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Blue Light Special!

Dr. Blake

What is all this hoopla about Blue Light?

We get questions all the time about Blue Light and its effects on eye health. Here at Apple Valley Vision, we feel very strongly about Blue Light and its potential effects on the eye. Eye health is often a forgotten aspect to many people and their overall well-being. I wanted to update the few people who may be searching for blue light resources from the perspective of an eye doctor. Is there really something happening in the eye with all that blue light or is it just a marketing gimmick? After all those rich doctors are just trying to make more money off me, right?

The basic science, for all the nerds out there (me).

Visual perception happens like this: Light bounces off objects and into our eye, passing through the transparent tissues of the the cornea, the lens, various fluids along the way, until it reaches the photoreceptors. All of this information is then processed by neurons and passed through to the brain (more on this, later).

There are basically two types of light. Visible light and non-visible light. Non-visible light is classified as UV (100 nanometers to 380nm) or Infrared light (780nm and higher). Visible light is everything we see and has color (380 nm to 780 nm). (For those who don’t see colors well because of color deficiency, this spectrum is shifted abnormally so colors are hard to distinguish. For more information on this visit our link on color blindness and EnChroma). Some non-visible UV light (1-2%) does reach the retina, but most is absorbed by the cornea and crystalline lens. Most visible light is what reaches our retina. It is the high energy or lower wavelength visible blue light that can reach the retina. Various light sources have different amounts of energy across the light spectrum.

As you can see below, sunlight emits the most energy at lower wavelengths, thus making it the biggest source of blue light. Incandescent lights don’t emit as much blue light because they are shifted to the warmer tones (higher wavelength). For perspective, the sunlight emits about 25-30% blue light, while incandescent lights only emit about 3% blue light. About 25% of fluorescent lights are made up of this blue light, while LED lights (screens, phones, light bulbs, computers, etc.) are made up of about 35% blue light. Since humans are spending upwards of 9+ hours per day on screens, you can see why the overall quantity of blue light is much higher than it used to be.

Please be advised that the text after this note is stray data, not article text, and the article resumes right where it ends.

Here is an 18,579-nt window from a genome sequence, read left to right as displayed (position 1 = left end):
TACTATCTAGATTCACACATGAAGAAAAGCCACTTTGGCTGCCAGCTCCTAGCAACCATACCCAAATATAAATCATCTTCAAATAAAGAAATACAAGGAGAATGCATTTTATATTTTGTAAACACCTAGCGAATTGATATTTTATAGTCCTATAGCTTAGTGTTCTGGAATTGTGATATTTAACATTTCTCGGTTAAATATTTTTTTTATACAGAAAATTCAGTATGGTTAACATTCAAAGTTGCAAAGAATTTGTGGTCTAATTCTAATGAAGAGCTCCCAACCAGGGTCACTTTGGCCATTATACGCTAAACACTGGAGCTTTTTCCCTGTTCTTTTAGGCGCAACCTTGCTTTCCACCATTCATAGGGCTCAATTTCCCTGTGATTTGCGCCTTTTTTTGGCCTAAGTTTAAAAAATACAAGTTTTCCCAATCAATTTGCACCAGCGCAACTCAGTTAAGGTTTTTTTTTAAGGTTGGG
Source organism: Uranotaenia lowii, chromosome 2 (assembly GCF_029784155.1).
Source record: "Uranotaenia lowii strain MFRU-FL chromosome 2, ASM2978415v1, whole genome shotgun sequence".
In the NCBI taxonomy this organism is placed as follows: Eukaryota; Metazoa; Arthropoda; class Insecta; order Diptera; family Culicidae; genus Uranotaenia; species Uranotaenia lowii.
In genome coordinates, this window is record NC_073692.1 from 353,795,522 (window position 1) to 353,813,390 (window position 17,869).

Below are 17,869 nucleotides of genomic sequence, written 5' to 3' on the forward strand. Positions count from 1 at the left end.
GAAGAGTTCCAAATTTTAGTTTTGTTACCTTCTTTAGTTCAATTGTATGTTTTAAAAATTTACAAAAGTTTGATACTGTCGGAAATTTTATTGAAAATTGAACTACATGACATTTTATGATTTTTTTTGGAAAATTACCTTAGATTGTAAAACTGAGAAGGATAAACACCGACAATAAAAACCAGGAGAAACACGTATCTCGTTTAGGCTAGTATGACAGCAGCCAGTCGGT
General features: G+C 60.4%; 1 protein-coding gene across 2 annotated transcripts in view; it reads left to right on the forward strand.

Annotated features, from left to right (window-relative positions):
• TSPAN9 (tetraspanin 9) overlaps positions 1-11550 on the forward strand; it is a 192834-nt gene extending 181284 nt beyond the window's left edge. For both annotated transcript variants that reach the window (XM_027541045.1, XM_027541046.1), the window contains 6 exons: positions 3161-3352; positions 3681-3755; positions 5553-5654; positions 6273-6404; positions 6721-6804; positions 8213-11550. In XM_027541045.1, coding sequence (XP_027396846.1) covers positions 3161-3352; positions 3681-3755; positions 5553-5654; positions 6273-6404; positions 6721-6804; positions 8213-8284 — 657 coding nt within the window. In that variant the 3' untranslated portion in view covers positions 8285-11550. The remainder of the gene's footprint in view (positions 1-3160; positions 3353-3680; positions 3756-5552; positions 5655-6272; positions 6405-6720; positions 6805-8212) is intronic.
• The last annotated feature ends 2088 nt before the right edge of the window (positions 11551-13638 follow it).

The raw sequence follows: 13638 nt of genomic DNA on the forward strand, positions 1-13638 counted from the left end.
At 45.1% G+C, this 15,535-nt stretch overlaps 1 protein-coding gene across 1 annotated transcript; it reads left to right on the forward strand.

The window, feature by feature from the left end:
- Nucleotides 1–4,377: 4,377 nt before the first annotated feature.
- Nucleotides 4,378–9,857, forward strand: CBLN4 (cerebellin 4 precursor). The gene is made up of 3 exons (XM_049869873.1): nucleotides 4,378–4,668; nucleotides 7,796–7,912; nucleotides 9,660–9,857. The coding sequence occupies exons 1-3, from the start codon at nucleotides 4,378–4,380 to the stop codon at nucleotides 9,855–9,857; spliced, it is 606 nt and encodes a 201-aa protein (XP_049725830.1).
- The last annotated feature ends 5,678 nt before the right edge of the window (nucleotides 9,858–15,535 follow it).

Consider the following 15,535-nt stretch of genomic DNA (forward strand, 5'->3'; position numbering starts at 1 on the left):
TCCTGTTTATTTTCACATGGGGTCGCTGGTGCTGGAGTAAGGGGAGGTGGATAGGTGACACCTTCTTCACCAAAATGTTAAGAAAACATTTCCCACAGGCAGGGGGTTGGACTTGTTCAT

So how does this affect my eyes, you ask?

Some blue light is actually good for us. there are non-visual functions that rely on some of this blue light. There are cells in the retina called intrinsically photosensitive retinal ganglion cells (ipRGCs). One of their roles is to respond to light that helps in non-visual function, such as to signal functions in the body such as circadian rhythms (sleep), pupillary light reflex, mood, locomotor activity, memory, and body temprature.

Blue light damage occurs when photons of energy get trapped in the photoreceptors, causing free radical reactivity. this sets a cascade of events causing damage to the photoreceptors and also the Retinal Pigment Epithelium (RPE), which cells are responsible for supplying nutrition and reducing stress from the photoreceptors. This can then result in an accumulation of lipofuscin (the “age pigment”) in the RPE. this lipofuscin is composed of lipids, proteins, and a number of other things which is implicated in the process of Age-related Macular Degeneration.

What can I do to protect my eyes?

Great question! Basically this boils down to 2 things:

  1. Nutrition
  2. Lens protection from digital devices.

Nutrition plays a huge role in our eye health. The old adage that carrots are good for your eyes is in fact, true. But carrots alone aren’t going to cut it. You also need kale, spinach, colorful bell peppers, corn, and even egg yolks. All of these foods contain nutrient rich lutein and xeazanthin, caratoenoids or pigments which efficiently filter out short-wavelength radiation (blue light) before it reaches the photoreceptors and RPE. So you can create your own internal blue filter by supplying your retina with outside sources (food) of these pigments. The problem is that even if you ate a “healthy dose” of these vegetables every day, you probably still wouldn’t get all the the macular pigments your eyes need. This is largely due to the fact that soils are heavily depleted of nutrients. (check out this article for more on that). As such, we at Apple Valley Vision recommend MacuHealth, a dietary supplement containing only the macular pigments lutein, xeazanthin, and meso-xeaxanthin to help supply the retina with the protection it needs from Macular Degeneration and blue light damage.

We recommend products such as the Essilor EyeZen lens or the Hoya Sync lens, among others to help filter out much of the  harmful blue light that reaches our retina from all of the digital sources we are exposed to on an ongoing basis. If you are a contact lens wearer or don’t have a prescription for glasses that you require to help you see better, that is just fine. You can get plano (non-prescription) blue light protection lenses.

 

I hope this has been helpful for the 1 or 2 of you that will read this. If you would like more information on this, especially if you want to check the health of your own eyes to see if there are any structural or functional damages to your eyes, please contact us today to set an appointment. This is a routine part of all our comprehensive eye exams. Dr. Rowley and I would love to help take care of your overall ocular and visual health.